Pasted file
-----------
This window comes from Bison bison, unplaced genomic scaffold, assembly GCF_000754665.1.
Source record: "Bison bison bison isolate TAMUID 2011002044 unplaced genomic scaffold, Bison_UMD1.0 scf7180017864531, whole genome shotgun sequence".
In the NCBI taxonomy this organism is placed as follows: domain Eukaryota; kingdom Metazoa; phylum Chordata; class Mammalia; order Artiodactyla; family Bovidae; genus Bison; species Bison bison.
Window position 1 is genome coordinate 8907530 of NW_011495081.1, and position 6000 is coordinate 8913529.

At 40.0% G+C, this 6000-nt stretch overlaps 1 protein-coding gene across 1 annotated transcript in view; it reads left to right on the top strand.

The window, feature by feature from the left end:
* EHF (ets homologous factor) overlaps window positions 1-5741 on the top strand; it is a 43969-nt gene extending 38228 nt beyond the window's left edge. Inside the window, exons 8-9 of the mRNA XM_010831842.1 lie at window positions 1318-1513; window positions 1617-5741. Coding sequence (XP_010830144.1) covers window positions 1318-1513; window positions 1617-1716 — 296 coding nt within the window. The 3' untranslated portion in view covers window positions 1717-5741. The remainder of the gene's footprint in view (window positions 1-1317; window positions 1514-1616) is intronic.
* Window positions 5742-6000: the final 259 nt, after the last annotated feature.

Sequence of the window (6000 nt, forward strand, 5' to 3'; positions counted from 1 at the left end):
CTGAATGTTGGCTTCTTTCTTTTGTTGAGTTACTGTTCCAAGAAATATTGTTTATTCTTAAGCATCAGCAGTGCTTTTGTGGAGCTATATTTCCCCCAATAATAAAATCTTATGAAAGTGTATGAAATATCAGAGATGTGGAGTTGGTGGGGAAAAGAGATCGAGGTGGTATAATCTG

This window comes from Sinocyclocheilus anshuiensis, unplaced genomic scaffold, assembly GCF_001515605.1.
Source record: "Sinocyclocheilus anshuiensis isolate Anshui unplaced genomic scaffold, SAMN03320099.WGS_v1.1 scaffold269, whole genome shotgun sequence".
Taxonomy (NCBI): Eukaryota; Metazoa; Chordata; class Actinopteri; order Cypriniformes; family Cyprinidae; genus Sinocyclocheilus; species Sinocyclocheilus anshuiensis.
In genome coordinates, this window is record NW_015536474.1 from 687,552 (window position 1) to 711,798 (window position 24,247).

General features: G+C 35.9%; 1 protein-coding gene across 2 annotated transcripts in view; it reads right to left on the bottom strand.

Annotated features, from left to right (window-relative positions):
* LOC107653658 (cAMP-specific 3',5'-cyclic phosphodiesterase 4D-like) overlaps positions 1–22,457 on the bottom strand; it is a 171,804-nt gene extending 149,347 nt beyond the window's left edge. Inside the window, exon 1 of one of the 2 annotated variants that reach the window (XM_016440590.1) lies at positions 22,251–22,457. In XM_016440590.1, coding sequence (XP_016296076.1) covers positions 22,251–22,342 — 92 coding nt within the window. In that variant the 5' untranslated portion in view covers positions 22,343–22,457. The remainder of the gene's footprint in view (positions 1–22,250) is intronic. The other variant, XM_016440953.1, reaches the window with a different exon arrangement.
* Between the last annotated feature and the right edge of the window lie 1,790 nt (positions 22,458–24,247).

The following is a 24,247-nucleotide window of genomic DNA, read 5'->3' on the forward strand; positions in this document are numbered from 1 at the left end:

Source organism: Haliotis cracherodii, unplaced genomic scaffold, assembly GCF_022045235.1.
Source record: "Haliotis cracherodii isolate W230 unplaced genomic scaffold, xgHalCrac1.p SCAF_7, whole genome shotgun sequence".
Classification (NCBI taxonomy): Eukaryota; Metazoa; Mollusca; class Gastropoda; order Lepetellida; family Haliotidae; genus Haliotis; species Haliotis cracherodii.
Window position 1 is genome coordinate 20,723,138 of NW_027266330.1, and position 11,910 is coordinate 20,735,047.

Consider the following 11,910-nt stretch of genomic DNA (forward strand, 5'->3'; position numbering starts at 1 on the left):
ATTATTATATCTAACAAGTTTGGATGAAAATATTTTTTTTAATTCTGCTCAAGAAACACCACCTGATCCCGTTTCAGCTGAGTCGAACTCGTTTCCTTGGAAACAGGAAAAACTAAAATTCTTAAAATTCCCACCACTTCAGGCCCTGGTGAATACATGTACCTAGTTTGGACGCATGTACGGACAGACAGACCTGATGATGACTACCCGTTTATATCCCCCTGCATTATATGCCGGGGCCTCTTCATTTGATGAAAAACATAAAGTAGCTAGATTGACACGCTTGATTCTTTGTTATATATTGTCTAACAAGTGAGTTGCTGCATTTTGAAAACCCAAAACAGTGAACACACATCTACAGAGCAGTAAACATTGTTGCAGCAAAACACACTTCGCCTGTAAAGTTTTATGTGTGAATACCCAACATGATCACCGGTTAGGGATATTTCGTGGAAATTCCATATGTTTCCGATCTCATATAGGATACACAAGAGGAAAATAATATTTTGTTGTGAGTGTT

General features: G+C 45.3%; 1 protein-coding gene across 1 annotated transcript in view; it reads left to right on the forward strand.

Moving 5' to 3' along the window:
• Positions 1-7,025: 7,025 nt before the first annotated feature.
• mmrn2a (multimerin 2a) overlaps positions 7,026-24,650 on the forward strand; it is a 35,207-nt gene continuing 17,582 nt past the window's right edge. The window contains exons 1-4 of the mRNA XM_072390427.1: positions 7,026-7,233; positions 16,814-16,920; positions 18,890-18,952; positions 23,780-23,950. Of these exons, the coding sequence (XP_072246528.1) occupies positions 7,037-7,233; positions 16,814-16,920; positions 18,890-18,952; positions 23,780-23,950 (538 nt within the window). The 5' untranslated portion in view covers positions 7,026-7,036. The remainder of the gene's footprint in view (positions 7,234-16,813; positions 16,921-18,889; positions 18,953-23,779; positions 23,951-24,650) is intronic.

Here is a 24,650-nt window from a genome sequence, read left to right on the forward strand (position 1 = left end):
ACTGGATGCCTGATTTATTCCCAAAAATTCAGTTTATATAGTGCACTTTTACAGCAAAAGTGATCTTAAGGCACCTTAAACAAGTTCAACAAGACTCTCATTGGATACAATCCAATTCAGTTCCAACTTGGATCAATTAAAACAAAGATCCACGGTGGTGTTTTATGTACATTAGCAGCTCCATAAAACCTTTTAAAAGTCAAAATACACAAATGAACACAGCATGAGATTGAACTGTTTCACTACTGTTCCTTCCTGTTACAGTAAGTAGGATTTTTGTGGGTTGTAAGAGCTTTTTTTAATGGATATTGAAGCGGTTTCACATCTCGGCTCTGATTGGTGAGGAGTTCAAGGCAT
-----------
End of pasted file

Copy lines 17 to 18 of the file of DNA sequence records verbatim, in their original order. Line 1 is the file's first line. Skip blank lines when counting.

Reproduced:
* LOC107653658 (cAMP-specific 3',5'-cyclic phosphodiesterase 4D-like) overlaps positions 1–22,457 on the bottom strand; it is a 171,804-nt gene extending 149,347 nt beyond the window's left edge. Inside the window, exon 1 of one of the 2 annotated variants that reach the window (XM_016440590.1) lies at positions 22,251–22,457. In XM_016440590.1, coding sequence (XP_016296076.1) covers positions 22,251–22,342 — 92 coding nt within the window. In that variant the 5' untranslated portion in view covers positions 22,343–22,457. The remainder of the gene's footprint in view (positions 1–22,250) is intronic. The other variant, XM_016440953.1, reaches the window with a different exon arrangement.
* Between the last annotated feature and the right edge of the window lie 1,790 nt (positions 22,458–24,247).